The story goes like this: Intel let Kingston build a value version of its X25-M G2 drives. This became the 40GB Kingston V Series Boot Drive. When Intel added TRIM support to the G2 drives, Kingston was told to wait. Kingston would get TRIM support when Intel launched its own 40GB version of the G2. Here’s where things get hairy. Intel and Kingston couldn’t work out terms for the TRIM enabled firmware on the V Series Boot Drives. Intel wanted too much money and Kingston wanted to keep the drive price below $100. The outcome? Kingston V Series Boot Drive owners never got official TRIM support and the product was dropped altogether.

This all took place a few months ago. Two things have happened since then. Intel has, as expected, launched its value SSD: the X25-V. This is basically the Kingston drive we reviewed last year, but with official TRIM support. In other words, it’s a X25-M G2 but with only half the channels populated with IMFT NAND. The X25-V is available only in a 40GB capacity (we’ll see an 80GB version based on 25nm NAND in Q4 2010). The drive is priced at $125 and available today. On a side note, Intel’s pricing shows that there wasn’t any room for Kingston to deliver a sub-$100 version of the X25-V.

The second thing to happen was that Kingston built another V Series Boot Drive, this time based on a Toshiba controller with 32GB of MLC NAND on board. The price? $124.99 for an upgrade kit. Kingston appears to be going head to head with Intel in the value SSD space. Ballsy. Update: Kingston has pointed out that despite the $124.99 MSRP, Newegg is currently selling the drive for $114.99 with an additional $30 mail in rebate that will drop the total price to $84.99 after rebate.

Meanwhile, OCZ recently announced its Onyx SSD based on a newer low cost Indilinx controller. The target price? Sub-$100. Unfortunately we’ll have to wait a little longer on it as the final firmware is still being ironed out. Instead, today’s comparison takes place exclusively at $125 and is between Intel and Kingston. Former bedmates, the two now have equally compelling entry-level SSD offerings.

V for Vende...Value
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  • jed22281 - Saturday, March 27, 2010 - link

    Given it's in a similar size category...
    Shouldn't the 50GB OWC Mercury Extreme be included in this?
    Or is it only allowed to sit in X25-M territory?

    Is that the only other competitor for the Mercury Extreme?
    If true...
    In which scenario/s might one pick the Extreme over the X25-M?

    Thank-you!
    Reply
  • thllxb - Saturday, March 27, 2010 - link

    I actually bought one intel-v 40g and i got the shipment today. The sequential read is very good, 190mb/s with nvidia SATA controller driver and 170mb/s with win7 driver. However, the random read speed is only 22mb/s with both drivers, much lower than the test result 60mb/s. I still need to find out why. Reply
  • jed22281 - Friday, March 26, 2010 - link

    Given it's in a similar size category...
    Shouldn't the 50GB OWC Mercury Extreme be included in this?
    Or is it only allowed to sit in X25-M territory?

    Is that the only other competitor for the Mercury Extreme?
    If true...
    In which scenario/s might one pick the Extreme over the X25-M?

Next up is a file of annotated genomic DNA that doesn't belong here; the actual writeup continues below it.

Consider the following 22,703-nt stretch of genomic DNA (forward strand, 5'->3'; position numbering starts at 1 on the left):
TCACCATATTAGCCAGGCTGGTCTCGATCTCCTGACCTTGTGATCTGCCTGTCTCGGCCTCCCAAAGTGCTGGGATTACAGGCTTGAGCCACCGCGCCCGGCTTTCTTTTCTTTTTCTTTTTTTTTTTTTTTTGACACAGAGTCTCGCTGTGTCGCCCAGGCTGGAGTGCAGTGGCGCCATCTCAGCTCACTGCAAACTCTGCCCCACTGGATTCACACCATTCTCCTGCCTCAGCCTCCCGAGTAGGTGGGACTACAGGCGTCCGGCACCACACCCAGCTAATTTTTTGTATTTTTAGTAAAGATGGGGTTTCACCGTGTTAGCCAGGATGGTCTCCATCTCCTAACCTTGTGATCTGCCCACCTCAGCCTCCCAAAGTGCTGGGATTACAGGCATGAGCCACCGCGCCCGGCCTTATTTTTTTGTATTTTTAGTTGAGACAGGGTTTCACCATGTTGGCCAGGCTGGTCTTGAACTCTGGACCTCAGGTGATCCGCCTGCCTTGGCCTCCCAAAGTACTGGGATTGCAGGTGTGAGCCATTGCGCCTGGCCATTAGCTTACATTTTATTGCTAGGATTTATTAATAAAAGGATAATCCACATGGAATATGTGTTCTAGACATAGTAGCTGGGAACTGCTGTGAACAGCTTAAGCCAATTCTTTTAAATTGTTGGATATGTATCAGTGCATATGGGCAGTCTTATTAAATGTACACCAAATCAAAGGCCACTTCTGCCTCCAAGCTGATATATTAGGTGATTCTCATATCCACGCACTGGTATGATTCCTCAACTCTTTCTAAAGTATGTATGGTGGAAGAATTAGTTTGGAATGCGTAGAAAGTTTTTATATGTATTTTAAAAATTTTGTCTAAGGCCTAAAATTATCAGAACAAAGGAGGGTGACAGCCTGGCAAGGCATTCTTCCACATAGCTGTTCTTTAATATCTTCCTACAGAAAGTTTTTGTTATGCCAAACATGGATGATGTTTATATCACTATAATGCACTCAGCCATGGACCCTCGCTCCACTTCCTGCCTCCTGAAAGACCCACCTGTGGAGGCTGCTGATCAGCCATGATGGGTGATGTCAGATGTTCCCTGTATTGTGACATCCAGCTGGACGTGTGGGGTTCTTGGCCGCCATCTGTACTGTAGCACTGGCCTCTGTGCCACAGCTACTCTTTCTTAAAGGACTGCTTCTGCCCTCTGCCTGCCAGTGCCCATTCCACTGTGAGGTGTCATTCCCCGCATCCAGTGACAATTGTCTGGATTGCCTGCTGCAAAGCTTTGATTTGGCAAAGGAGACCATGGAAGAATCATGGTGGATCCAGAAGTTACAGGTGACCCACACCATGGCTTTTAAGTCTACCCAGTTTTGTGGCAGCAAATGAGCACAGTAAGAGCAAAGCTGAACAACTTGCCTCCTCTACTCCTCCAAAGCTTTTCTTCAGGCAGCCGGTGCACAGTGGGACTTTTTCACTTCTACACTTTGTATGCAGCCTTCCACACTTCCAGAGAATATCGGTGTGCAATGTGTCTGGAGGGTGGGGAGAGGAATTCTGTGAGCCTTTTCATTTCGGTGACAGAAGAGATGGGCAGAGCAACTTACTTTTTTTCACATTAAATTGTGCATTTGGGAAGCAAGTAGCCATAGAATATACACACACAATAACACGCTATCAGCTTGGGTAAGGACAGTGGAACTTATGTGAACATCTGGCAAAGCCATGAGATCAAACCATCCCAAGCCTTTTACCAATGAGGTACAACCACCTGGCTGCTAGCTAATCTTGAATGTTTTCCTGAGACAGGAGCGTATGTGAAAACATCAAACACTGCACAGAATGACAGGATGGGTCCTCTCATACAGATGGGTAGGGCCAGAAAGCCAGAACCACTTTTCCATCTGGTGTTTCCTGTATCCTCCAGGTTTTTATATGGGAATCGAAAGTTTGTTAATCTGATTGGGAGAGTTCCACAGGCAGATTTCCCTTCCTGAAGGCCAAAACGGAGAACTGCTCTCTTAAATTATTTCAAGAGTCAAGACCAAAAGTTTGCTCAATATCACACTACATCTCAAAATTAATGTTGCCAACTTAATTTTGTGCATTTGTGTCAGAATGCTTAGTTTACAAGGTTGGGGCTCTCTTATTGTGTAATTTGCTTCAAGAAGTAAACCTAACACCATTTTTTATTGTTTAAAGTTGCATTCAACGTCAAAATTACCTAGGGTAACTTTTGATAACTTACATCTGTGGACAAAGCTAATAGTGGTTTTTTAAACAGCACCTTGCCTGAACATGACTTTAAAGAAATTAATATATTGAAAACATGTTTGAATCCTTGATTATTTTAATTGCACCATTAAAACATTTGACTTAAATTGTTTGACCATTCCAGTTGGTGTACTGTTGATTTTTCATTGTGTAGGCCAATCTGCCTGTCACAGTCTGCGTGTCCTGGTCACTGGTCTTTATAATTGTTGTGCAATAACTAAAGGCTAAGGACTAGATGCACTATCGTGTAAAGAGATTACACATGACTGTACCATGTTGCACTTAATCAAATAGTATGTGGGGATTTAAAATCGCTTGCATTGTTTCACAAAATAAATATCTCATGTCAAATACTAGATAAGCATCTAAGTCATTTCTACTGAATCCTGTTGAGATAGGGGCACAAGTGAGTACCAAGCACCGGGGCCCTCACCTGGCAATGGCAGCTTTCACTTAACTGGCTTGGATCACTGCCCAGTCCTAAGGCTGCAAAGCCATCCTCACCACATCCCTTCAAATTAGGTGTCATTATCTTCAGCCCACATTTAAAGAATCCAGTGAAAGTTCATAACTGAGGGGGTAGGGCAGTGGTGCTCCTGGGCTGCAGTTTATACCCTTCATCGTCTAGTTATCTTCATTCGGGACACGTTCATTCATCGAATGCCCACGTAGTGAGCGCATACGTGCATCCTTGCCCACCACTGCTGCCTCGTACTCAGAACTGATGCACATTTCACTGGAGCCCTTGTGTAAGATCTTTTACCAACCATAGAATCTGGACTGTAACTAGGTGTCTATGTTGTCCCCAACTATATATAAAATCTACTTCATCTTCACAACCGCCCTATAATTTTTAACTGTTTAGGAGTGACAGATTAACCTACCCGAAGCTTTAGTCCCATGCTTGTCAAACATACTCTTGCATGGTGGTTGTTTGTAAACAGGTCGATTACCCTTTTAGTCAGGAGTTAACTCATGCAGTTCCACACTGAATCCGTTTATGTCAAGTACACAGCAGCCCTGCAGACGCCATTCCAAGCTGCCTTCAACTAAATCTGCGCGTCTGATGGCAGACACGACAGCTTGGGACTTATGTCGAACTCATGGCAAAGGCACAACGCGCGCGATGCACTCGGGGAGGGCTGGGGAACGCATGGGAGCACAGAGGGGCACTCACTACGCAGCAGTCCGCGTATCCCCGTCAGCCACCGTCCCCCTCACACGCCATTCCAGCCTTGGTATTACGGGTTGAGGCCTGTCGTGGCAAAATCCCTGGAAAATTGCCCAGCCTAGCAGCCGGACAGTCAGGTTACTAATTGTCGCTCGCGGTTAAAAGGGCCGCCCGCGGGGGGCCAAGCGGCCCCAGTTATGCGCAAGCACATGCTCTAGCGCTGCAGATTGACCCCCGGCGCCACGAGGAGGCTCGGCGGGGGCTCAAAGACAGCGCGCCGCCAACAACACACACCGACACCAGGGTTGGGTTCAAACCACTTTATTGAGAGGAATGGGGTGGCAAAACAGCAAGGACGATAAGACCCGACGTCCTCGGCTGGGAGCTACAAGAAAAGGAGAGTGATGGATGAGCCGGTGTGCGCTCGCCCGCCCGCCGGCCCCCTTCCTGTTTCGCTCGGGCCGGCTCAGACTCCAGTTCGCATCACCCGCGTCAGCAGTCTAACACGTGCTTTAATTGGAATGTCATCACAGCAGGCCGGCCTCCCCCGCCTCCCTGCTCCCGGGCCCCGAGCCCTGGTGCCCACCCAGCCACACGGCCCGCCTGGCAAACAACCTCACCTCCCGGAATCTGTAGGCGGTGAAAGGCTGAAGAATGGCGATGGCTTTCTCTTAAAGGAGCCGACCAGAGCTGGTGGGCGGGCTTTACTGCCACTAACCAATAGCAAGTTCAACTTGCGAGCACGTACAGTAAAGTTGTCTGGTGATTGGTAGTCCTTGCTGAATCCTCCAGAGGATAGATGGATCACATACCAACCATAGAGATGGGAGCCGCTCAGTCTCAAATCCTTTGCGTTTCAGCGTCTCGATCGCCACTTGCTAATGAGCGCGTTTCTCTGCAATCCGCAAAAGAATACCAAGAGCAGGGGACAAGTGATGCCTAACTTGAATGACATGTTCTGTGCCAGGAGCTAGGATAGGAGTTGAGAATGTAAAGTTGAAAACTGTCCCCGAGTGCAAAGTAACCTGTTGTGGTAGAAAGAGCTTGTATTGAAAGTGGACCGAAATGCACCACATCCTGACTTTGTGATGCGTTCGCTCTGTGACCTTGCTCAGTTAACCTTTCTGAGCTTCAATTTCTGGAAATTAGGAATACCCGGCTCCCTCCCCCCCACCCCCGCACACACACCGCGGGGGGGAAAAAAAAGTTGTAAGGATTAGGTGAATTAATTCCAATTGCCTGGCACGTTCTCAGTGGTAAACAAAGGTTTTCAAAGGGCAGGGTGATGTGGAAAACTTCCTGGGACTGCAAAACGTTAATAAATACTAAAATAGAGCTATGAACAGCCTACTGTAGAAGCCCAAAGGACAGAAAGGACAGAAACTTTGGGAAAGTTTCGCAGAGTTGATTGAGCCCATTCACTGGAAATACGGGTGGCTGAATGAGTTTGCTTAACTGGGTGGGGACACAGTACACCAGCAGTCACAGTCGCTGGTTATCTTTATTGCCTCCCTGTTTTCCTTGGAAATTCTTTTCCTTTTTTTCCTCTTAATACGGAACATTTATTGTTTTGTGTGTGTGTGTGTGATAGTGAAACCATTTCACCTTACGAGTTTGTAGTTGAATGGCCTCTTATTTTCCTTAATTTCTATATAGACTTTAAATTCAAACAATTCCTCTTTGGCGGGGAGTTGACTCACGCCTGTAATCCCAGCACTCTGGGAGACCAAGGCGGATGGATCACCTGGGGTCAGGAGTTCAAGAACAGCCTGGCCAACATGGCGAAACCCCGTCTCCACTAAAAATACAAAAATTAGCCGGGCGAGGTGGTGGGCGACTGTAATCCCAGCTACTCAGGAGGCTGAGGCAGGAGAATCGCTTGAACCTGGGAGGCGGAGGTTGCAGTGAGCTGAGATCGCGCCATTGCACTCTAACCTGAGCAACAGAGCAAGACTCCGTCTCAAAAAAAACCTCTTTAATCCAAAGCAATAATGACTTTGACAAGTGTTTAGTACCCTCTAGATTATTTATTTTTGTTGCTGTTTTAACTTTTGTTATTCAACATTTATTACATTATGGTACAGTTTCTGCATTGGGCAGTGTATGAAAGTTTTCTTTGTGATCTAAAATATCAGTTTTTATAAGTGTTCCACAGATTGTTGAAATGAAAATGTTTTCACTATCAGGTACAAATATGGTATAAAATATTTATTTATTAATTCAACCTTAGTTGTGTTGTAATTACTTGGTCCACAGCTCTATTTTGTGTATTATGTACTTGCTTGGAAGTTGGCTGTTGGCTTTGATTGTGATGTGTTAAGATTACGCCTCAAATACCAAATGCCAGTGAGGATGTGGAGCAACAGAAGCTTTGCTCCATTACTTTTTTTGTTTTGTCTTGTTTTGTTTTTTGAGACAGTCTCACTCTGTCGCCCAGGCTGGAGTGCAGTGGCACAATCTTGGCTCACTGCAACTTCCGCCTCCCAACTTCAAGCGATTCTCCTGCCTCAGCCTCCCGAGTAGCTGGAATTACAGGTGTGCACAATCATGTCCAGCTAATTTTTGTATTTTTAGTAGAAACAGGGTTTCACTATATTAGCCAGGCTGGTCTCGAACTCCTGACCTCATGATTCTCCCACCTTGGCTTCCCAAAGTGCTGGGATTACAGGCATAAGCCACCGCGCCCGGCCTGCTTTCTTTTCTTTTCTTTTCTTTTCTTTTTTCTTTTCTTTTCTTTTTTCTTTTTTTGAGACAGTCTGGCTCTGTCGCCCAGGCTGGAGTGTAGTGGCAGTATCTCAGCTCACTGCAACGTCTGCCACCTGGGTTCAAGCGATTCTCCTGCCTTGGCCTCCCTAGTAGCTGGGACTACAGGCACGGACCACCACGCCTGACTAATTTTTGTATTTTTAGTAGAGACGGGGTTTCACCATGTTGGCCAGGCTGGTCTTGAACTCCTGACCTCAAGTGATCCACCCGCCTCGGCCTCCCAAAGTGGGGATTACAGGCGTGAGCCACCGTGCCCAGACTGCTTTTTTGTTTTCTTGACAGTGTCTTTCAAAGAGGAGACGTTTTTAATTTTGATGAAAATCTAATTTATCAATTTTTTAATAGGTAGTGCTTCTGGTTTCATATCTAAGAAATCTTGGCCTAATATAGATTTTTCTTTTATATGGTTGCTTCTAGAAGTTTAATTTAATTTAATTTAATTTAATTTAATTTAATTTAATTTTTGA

Thank-you!
    Reply
  • jed22281 - Thursday, March 25, 2010 - link

    ^^^ anyone? thank-you! Reply
  • jed22281 - Thursday, March 25, 2010 - link

    ^^^ anyone? thank-you! Reply
  • jed22281 - Wednesday, March 24, 2010 - link

    Given it's in a similar size category...
    Shouldn't the 50GB OWC Mercury Extreme be included in this?
    Or is it only allowed to sit in X25-M territory?

    Is that the only other competitor for the Mercury Extreme?
    If true...
    In which scenario/s might one pick the Extreme over the X25-M?

    Thank-you!
    Reply
  • NandFlashGuy - Sunday, March 21, 2010 - link

    Hi Anand,

    I think it's misleading that you continue using the phrase "IMFT Nand". This gives the impression that all IMFT Nand is equivalent.

    IMFT does not sell Nand -- they are the just legal way that Micron and Intel can share the cost of manufacturing Nand together. Each parent company has the ability to define their own litho process or their own test strategies.

    This means that the Nand on the X-25 series is "Intel Nand", not IMFT or Micron Nand. Moreover, the Nand on the X-25 series receives much more extensive testing than what is sold to the removable memory market.
    Reply
  • chuckbam - Saturday, March 20, 2010 - link

    Because of the growth size of the winsxs folder, I think 40GBs are to small for a boot drive. Reply
  • sdsdv10 - Sunday, March 21, 2010 - link

    That might be the case for you, but not for everyone. I just upgraded my father-in-law's PC with one of the Intel 40GB SSD and a 250GB regular HD for data storage. Installation of Windows 7 Home Premium left just under 23GB of usable space. Besides IE, the only other thing he needed was Office 2003 (this took less than 350MB total). Still had 22GB of space left. It boots up very quick and opening programs in very fast (nearly instantaneous). A nice improvement over the previous incarnation with XP on a regular 7200rpm HD. Reply
  • JimmiG - Saturday, March 20, 2010 - link

    28 or 37GB is definitely too small for me. If you're going to buy a SSD to speed things up, there must be enough space on it to actually install some stuff on it to speed up. If you can only speed up a few percent of your disk operations, it's pretty pointless.

    60GB would be the minimum for me, preferably 80+ GB. 30GB is barely enough for Win7 itself *or* a couple of games. I'm using 410GB on my "Applications" drive, the one that contains the OS and games and programs I use (almost no user data like movies or pictures).
    Reply

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